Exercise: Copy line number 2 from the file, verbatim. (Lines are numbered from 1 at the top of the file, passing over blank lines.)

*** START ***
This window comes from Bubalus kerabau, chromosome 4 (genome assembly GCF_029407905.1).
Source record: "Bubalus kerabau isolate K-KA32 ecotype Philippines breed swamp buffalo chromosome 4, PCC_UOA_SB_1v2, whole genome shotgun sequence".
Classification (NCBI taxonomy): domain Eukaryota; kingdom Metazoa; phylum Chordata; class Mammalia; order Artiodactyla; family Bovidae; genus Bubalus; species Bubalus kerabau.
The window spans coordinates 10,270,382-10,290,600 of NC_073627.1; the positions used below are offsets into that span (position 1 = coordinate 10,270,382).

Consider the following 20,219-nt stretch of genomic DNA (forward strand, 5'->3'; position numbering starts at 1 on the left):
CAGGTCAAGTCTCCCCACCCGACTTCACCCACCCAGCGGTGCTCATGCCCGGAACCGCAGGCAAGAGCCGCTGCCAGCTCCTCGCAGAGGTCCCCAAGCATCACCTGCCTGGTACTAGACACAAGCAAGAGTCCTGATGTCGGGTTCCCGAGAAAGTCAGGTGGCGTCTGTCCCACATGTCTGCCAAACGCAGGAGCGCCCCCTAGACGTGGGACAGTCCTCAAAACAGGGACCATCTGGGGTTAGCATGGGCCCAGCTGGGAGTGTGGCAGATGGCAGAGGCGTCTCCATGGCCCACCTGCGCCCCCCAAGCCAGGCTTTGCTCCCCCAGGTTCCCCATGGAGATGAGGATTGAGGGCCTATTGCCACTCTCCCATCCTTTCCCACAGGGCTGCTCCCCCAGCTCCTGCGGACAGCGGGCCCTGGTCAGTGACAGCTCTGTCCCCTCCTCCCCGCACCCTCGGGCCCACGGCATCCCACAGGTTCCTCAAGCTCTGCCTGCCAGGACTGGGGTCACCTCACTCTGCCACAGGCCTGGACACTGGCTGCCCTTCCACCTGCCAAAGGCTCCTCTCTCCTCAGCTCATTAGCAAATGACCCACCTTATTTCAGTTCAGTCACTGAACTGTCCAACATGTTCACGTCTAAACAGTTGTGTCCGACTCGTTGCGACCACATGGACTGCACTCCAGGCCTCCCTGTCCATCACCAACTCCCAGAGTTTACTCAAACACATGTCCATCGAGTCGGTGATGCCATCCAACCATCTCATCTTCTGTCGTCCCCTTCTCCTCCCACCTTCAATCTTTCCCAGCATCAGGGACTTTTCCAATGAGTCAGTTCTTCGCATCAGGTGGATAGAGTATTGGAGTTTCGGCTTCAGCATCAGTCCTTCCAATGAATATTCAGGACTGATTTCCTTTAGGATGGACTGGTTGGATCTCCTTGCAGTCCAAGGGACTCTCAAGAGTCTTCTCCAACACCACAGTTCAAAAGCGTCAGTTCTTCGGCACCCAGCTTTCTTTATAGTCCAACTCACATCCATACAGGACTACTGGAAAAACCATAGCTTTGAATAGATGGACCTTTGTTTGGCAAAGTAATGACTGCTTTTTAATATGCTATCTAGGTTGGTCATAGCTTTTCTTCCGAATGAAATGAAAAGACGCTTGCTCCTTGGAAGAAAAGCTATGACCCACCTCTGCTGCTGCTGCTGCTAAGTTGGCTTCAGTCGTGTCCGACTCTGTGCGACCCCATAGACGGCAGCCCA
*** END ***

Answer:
Source record: "Bubalus kerabau isolate K-KA32 ecotype Philippines breed swamp buffalo chromosome 4, PCC_UOA_SB_1v2, whole genome shotgun sequence".